About the Artist

Seth Tobocman is a radical comic book artist who has been living in Manhattan’s Lower East Side since 1978. He has been an influential propagandist, with his work appearing and re-appearing in activist literature, record albums, graffiti stencils, t-shirts and tattoos. Tobocman considers individual images from his work to be public domain, and has generally felt encouraged to see its use in various movements around the world.

Seth Tobocman1

Read Ad Astra’s interview with Seth Tobocman and Peter Kuper for the
35th anniversary of World War 3 Illustrated

Tobocman grew up in Cleveland Heights, Ohio,  reading about the adventures of superheroes and rummaging through the collection of comics legend Harvey Pekar, who also lived in Cleveland at that time. His greatest influences, from a storytelling standpoint, were Jack Kirby and Steve Ditko.

In 1970, Tobocman and his childhood friend, Peter Kuper (Spy vs. Spy, Mind Riot, Oaxaca, Ruins) published their first fanzine. The next year, they published G.A.S Lite, the official magazine of the Cleveland Graphic Arts Society. Moving to New York City, he studied at the Pratt Institute alongside Kuper.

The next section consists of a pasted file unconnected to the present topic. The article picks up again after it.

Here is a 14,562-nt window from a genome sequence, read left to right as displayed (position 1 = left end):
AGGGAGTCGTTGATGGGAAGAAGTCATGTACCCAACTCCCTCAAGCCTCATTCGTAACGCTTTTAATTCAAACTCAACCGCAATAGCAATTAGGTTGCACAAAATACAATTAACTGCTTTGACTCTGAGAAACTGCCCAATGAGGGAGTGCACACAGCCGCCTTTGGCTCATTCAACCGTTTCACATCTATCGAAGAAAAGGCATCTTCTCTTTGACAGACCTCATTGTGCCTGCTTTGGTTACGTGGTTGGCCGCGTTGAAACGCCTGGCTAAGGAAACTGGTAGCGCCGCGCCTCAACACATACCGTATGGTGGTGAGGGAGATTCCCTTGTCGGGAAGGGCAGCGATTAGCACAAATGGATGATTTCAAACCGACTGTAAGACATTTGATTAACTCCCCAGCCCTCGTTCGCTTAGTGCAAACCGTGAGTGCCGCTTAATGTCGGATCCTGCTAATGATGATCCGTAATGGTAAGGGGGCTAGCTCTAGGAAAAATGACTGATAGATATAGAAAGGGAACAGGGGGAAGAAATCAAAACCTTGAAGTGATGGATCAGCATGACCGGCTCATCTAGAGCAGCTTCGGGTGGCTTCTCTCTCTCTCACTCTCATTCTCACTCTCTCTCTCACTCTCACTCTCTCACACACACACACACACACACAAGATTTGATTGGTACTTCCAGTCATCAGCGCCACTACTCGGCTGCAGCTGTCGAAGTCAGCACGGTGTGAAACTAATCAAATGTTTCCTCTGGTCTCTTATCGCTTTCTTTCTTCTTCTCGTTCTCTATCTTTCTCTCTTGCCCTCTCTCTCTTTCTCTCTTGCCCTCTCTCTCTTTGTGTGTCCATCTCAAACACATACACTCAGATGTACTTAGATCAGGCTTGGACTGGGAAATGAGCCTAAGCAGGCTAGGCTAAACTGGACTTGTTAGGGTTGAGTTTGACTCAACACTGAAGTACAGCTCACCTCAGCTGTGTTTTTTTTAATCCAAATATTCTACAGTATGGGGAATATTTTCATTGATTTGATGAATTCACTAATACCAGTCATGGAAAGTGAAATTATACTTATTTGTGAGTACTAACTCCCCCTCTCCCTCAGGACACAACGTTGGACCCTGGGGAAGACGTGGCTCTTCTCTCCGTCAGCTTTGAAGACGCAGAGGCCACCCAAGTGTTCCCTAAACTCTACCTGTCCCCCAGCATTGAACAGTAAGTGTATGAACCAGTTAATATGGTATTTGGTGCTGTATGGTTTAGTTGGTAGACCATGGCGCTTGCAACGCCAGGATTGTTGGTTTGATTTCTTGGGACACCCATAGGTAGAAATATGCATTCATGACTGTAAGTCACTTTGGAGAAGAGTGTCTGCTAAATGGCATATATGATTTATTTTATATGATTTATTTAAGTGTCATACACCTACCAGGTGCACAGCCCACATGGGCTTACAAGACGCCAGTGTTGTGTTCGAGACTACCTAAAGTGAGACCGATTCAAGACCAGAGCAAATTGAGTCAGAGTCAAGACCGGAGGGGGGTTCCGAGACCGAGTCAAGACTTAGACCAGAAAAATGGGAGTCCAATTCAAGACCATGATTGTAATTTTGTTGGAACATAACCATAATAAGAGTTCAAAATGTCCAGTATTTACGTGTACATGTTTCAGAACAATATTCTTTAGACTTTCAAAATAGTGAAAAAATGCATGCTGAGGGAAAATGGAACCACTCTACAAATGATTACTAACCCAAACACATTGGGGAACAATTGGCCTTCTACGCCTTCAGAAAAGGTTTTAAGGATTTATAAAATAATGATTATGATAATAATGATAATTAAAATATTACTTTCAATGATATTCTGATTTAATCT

Tobocman is best known for his creation of the political comic book anthology World War 3 Illustrated, which he co-founded in 1979 with Kuper. Tobocman continues to contribute to the project as a contributing artist, editor, and promoter. It remains, to date,  one of the longest-running comics anthologies in the world, and definitively, the longest-running political comics anthology in the English language.

Other Books by Seth Tobocman:
You Don’t Have to Fuck People Over to Survive
Portraits of Israelis and Palestinians
Understanding the Crash
Disaster and Resistance: Comics and Landscapes for the 21st Century

Len, A Lawyer in History

Seth Tobocman’s comics appear regularly in the pages of World War Three Illustrated,
a periodical of radical comics published out of New York City.

Tobocman created an animation for filmmaker Antonino D’Ambrosio’s Let Fury Have the Hour (2012), which chronicles the movement of world citizenship.


Leave a Reply

Fill in your details below or click an icon to log in:

WordPress.com Logo

You are commenting using your WordPress.com account. Log Out /  Change )

Google+ photo

You are commenting using your Google+ account. Log Out /  Change )

Twitter picture

You are commenting using your Twitter account. Log Out /  Change )

Facebook photo

You are commenting using your Facebook account. Log Out /  Change )


Connecting to %s